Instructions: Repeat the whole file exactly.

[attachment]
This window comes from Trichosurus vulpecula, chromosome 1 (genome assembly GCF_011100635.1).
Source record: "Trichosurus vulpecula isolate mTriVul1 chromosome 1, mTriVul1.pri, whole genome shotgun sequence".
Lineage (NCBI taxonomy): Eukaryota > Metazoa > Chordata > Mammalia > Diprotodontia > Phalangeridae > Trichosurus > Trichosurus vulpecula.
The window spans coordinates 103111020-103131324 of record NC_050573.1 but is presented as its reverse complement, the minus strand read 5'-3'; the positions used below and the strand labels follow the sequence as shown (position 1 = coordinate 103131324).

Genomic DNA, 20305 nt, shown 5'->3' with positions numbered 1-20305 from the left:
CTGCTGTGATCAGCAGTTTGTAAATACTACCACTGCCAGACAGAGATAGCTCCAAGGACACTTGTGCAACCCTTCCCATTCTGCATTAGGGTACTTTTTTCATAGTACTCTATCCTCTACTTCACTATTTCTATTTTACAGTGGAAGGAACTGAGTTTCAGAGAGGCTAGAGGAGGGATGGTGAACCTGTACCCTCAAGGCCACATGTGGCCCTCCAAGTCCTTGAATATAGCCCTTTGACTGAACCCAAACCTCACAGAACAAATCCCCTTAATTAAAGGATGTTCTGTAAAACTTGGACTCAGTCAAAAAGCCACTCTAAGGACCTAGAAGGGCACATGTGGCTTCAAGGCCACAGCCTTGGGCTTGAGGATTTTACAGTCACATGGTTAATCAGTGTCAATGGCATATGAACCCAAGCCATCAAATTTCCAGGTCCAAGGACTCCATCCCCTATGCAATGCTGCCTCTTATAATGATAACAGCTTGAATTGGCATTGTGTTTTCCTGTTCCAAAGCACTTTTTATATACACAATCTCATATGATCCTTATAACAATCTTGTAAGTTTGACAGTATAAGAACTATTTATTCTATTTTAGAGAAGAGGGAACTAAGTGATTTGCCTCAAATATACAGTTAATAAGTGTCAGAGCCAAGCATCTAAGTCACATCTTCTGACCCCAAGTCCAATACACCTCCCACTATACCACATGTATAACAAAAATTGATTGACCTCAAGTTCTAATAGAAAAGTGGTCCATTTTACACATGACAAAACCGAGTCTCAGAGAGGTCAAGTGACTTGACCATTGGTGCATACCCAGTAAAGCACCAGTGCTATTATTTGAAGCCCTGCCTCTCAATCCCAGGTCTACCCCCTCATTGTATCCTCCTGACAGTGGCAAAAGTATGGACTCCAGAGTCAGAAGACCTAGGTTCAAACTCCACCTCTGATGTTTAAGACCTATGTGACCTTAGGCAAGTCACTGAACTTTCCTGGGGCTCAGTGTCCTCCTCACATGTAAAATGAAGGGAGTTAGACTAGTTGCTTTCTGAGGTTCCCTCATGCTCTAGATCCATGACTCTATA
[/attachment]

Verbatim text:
This window comes from Trichosurus vulpecula, chromosome 1 (genome assembly GCF_011100635.1).
Source record: "Trichosurus vulpecula isolate mTriVul1 chromosome 1, mTriVul1.pri, whole genome shotgun sequence".
Lineage (NCBI taxonomy): Eukaryota > Metazoa > Chordata > Mammalia > Diprotodontia > Phalangeridae > Trichosurus > Trichosurus vulpecula.
The window spans coordinates 103111020-103131324 of record NC_050573.1 but is presented as its reverse complement, the minus strand read 5'-3'; the positions used below and the strand labels follow the sequence as shown (position 1 = coordinate 103131324).

Genomic DNA, 20305 nt, shown 5'->3' with positions numbered 1-20305 from the left:
CTGCTGTGATCAGCAGTTTGTAAATACTACCACTGCCAGACAGAGATAGCTCCAAGGACACTTGTGCAACCCTTCCCATTCTGCATTAGGGTACTTTTTTCATAGTACTCTATCCTCTACTTCACTATTTCTATTTTACAGTGGAAGGAACTGAGTTTCAGAGAGGCTAGAGGAGGGATGGTGAACCTGTACCCTCAAGGCCACATGTGGCCCTCCAAGTCCTTGAATATAGCCCTTTGACTGAACCCAAACCTCACAGAACAAATCCCCTTAATTAAAGGATGTTCTGTAAAACTTGGACTCAGTCAAAAAGCCACTCTAAGGACCTAGAAGGGCACATGTGGCTTCAAGGCCACAGCCTTGGGCTTGAGGATTTTACAGTCACATGGTTAATCAGTGTCAATGGCATATGAACCCAAGCCATCAAATTTCCAGGTCCAAGGACTCCATCCCCTATGCAATGCTGCCTCTTATAATGATAACAGCTTGAATTGGCATTGTGTTTTCCTGTTCCAAAGCACTTTTTATATACACAATCTCATATGATCCTTATAACAATCTTGTAAGTTTGACAGTATAAGAACTATTTATTCTATTTTAGAGAAGAGGGAACTAAGTGATTTGCCTCAAATATACAGTTAATAAGTGTCAGAGCCAAGCATCTAAGTCACATCTTCTGACCCCAAGTCCAATACACCTCCCACTATACCACATGTATAACAAAAATTGATTGACCTCAAGTTCTAATAGAAAAGTGGTCCATTTTACACATGACAAAACCGAGTCTCAGAGAGGTCAAGTGACTTGACCATTGGTGCATACCCAGTAAAGCACCAGTGCTATTATTTGAAGCCCTGCCTCTCAATCCCAGGTCTACCCCCTCATTGTATCCTCCTGACAGTGGCAAAAGTATGGACTCCAGAGTCAGAAGACCTAGGTTCAAACTCCACCTCTGATGTTTAAGACCTATGTGACCTTAGGCAAGTCACTGAACTTTCCTGGGGCTCAGTGTCCTCCTCACATGTAAAATGAAGGGAGTTAGACTAGTTGCTTTCTGAGGTTCCCTCATGCTCTAGATCCATGACTCTATA